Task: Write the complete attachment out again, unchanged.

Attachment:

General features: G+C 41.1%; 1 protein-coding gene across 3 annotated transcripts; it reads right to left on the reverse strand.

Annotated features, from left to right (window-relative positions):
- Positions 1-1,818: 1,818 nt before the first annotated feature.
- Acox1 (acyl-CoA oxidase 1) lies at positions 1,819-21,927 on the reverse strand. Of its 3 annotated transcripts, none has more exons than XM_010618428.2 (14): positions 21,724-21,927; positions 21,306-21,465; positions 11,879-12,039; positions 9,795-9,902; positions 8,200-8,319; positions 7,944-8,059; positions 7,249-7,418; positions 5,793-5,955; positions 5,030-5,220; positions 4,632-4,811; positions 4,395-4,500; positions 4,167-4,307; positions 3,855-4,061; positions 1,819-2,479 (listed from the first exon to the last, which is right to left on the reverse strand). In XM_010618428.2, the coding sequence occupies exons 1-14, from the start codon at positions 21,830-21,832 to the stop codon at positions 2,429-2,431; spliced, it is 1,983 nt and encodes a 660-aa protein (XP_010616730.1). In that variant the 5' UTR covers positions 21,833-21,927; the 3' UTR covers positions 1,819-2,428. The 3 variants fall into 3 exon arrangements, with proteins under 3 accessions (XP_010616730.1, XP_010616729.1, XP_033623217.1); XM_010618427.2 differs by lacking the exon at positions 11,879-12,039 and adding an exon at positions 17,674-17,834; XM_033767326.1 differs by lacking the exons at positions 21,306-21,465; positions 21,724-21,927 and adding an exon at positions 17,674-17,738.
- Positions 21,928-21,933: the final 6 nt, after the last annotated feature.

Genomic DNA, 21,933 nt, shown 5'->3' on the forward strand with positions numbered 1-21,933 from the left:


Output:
General features: G+C 41.1%; 1 protein-coding gene across 3 annotated transcripts; it reads right to left on the reverse strand.

Annotated features, from left to right (window-relative positions):
- Positions 1-1,818: 1,818 nt before the first annotated feature.
- Acox1 (acyl-CoA oxidase 1) lies at positions 1,819-21,927 on the reverse strand. Of its 3 annotated transcripts, none has more exons than XM_010618428.2 (14): positions 21,724-21,927; positions 21,306-21,465; positions 11,879-12,039; positions 9,795-9,902; positions 8,200-8,319; positions 7,944-8,059; positions 7,249-7,418; positions 5,793-5,955; positions 5,030-5,220; positions 4,632-4,811; positions 4,395-4,500; positions 4,167-4,307; positions 3,855-4,061; positions 1,819-2,479 (listed from the first exon to the last, which is right to left on the reverse strand). In XM_010618428.2, the coding sequence occupies exons 1-14, from the start codon at positions 21,830-21,832 to the stop codon at positions 2,429-2,431; spliced, it is 1,983 nt and encodes a 660-aa protein (XP_010616730.1). In that variant the 5' UTR covers positions 21,833-21,927; the 3' UTR covers positions 1,819-2,428. The 3 variants fall into 3 exon arrangements, with proteins under 3 accessions (XP_010616730.1, XP_010616729.1, XP_033623217.1); XM_010618427.2 differs by lacking the exon at positions 11,879-12,039 and adding an exon at positions 17,674-17,834; XM_033767326.1 differs by lacking the exons at positions 21,306-21,465; positions 21,724-21,927 and adding an exon at positions 17,674-17,738.
- Positions 21,928-21,933: the final 6 nt, after the last annotated feature.

Genomic DNA, 21,933 nt, shown 5'->3' on the forward strand with positions numbered 1-21,933 from the left: